KEY POINTS

  • Remittances – primarily payments sent by foreign workers to their relatives back home – is a massive global industry that digital players are just beginning to disrupt. $583 billion was remitted across borders in 2014, according to estimates from the World Bank. Remittance volume is set to rise to $636 billion in 2017, representing a five-year compound annual growth rate (CAGR) of 3.75% from 2012.
  • Most remittance companies make money as a percentage of each money transfer. The total global weighted average cost of sending a remittance was 5.9% of the value of a transaction in 2014, so we estimate that global remittance revenues reached $34.3 billion in 2014.  
  • The remittance industry is a highly imbalanced one, with certain countries dominating send volumes and others dominating receive volumes. The US sent 22% of global remittance volume last year, and India received 12% of global remittance volume. In 2012, the top corridor for remittances — the flow of remittances between two specific countries — was the US to Mexico. 
  • Different types of companies offer remittances, but it is money transfer operators (MTOs) that primarily focus on these cross-border transfers. Banks actually dominate the remittance market, while MTOs, including Western Union and MoneyGram, have about half as much market share as financial institutions.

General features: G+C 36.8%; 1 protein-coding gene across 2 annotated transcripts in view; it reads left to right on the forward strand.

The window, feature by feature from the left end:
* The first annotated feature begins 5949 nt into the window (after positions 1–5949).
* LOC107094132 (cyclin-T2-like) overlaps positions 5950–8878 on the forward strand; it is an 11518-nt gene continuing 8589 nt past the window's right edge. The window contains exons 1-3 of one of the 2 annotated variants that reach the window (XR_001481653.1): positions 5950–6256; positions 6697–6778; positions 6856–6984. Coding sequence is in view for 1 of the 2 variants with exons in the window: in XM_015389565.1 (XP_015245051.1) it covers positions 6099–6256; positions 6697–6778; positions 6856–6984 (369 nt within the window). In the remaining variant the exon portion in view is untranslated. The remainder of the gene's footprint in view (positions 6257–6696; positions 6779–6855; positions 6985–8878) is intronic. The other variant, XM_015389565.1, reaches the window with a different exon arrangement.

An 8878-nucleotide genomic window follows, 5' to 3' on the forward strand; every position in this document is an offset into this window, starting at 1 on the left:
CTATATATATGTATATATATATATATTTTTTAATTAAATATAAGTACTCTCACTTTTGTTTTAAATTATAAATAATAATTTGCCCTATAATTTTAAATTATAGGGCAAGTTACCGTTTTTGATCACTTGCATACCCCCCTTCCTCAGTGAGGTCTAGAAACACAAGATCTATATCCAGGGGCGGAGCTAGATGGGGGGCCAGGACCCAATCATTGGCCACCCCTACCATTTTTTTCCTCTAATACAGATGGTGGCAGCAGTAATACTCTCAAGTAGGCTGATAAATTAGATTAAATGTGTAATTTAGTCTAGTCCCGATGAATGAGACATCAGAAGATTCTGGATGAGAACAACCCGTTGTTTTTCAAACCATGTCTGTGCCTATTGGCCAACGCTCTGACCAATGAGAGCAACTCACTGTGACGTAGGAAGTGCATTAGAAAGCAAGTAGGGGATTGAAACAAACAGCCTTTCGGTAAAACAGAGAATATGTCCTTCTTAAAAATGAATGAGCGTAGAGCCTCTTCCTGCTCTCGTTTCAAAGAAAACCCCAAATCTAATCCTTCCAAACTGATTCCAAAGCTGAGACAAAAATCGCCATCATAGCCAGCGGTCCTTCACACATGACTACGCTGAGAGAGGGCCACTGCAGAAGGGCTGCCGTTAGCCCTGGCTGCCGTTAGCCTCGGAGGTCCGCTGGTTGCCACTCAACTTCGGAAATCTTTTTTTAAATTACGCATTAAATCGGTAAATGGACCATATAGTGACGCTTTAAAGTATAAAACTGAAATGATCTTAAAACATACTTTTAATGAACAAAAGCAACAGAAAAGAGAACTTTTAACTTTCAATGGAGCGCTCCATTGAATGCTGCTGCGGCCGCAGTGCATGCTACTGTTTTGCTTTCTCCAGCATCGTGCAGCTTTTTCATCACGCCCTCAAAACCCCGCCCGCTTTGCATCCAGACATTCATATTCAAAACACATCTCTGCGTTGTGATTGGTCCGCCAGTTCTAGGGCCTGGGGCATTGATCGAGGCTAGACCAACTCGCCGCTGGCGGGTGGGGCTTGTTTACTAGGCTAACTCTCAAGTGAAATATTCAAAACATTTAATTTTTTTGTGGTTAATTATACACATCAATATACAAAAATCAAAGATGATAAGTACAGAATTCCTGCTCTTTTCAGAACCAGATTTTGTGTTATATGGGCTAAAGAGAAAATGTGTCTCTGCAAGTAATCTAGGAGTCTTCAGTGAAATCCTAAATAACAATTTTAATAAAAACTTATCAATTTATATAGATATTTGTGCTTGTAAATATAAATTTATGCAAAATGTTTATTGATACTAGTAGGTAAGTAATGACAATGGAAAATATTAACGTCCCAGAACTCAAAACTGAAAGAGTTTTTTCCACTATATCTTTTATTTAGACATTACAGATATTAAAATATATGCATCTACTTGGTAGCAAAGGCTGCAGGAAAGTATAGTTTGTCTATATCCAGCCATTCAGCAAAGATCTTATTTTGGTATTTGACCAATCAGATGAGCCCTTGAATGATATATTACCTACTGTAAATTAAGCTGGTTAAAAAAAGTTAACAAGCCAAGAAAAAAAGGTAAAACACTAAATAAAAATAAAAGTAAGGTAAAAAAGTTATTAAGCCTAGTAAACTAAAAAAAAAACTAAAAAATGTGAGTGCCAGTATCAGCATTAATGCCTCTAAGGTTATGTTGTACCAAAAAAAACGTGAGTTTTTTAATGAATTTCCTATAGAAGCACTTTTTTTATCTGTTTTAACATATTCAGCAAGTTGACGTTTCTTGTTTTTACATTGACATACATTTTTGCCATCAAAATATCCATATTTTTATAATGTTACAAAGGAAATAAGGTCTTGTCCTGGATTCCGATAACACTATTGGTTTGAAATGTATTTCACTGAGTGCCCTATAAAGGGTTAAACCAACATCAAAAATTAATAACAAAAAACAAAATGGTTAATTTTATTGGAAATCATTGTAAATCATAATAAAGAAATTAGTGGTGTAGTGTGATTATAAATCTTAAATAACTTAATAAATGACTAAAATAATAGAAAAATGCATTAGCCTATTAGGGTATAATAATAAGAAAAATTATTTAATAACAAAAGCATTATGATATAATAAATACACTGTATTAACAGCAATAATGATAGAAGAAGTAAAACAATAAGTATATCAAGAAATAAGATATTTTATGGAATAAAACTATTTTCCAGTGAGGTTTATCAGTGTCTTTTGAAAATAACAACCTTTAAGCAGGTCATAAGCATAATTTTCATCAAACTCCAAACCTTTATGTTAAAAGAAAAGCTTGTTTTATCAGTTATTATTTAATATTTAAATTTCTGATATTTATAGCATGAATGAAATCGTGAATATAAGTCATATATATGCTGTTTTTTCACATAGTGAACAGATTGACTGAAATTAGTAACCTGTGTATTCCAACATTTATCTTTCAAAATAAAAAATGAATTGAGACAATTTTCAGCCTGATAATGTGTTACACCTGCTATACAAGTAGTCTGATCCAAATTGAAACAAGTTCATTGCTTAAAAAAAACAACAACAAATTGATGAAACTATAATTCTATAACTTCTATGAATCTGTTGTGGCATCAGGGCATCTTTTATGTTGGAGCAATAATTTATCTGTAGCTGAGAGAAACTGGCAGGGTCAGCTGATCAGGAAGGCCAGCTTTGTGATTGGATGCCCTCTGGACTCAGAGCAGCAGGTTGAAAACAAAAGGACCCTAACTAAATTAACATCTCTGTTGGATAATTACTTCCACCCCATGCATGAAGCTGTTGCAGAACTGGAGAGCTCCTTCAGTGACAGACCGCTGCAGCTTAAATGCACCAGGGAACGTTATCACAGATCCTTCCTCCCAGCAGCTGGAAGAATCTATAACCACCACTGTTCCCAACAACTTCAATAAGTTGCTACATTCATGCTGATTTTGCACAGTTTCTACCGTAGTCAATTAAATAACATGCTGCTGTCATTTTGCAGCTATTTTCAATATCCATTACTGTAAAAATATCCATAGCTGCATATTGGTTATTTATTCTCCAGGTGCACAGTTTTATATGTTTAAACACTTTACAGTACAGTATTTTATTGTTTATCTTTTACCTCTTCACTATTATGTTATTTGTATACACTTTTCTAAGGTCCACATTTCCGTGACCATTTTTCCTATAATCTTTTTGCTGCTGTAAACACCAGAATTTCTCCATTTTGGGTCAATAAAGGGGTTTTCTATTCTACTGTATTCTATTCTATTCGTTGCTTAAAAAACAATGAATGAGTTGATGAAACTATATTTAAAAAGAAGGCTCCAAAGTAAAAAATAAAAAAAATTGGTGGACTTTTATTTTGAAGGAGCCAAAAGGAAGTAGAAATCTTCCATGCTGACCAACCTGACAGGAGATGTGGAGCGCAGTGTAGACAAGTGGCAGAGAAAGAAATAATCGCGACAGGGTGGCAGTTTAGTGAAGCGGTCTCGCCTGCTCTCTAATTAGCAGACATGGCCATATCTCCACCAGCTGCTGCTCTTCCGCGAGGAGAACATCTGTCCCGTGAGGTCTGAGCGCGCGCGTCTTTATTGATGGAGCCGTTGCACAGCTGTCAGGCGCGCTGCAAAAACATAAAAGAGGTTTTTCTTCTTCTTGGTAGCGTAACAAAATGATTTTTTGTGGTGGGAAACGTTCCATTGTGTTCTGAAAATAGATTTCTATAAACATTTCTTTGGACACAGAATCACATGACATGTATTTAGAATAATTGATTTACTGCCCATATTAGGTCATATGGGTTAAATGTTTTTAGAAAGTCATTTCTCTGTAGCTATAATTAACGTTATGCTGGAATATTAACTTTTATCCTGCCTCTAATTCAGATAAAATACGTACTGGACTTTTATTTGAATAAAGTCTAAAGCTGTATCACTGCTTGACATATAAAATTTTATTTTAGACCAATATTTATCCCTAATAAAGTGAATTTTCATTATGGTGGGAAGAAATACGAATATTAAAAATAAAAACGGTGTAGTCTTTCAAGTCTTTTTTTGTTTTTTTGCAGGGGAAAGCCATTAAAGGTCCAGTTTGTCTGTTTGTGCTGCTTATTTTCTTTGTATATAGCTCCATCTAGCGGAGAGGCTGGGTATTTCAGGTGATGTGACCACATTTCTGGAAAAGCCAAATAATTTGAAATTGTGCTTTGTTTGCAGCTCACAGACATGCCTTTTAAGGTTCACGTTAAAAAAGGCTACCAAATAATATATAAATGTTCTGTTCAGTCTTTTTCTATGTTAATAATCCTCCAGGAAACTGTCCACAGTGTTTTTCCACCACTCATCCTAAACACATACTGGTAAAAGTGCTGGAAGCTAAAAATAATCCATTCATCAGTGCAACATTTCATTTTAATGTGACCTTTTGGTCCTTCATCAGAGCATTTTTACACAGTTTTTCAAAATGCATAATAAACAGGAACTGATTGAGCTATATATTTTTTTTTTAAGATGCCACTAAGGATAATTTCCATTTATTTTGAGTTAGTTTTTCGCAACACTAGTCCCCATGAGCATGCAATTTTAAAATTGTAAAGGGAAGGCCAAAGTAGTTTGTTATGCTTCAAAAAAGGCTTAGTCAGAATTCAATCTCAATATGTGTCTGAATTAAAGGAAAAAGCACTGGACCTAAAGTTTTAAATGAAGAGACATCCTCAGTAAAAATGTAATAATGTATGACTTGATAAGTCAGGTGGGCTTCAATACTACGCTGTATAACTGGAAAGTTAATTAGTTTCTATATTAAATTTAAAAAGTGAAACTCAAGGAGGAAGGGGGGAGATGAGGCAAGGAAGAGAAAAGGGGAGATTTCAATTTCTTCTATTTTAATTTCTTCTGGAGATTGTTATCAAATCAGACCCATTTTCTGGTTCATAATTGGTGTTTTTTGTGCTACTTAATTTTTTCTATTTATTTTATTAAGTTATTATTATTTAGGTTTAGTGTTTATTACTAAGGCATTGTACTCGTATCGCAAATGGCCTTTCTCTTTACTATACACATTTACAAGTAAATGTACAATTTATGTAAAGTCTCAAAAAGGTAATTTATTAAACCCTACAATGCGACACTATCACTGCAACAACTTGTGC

• Cash pickup is the traditional remittance model offered by legacy MTOs. These businesses have massive agent networks around the world that enable people to go to an MTO partner's retail location in person and transfer money nearly instantaneously across borders for cash pickup at an agent location in another country. Legacy remittance companies also offer other types of send and pickup options that run over their proprietary payment rails.
  • Remittance companies earn revenues off of transaction fees and markups on currency exchanges. These fees also cover major overhead costs, including maintaining a massive agent network, staying compliant with local, country, and international regulations, and handling fluctuations in specific remittance corridors. 
  • Digital players are finding an opportunity to update the remittance model and gain a foothold in this industry by lowering overhead costs and passing the savings on through lower fees. Digital-first MTOs use mobile and online channels to send money, bypassing costly agent send networks. They also use more efficient and cost-effective computer modeling to meet compliance standards.
  • But there are still major challenges [...]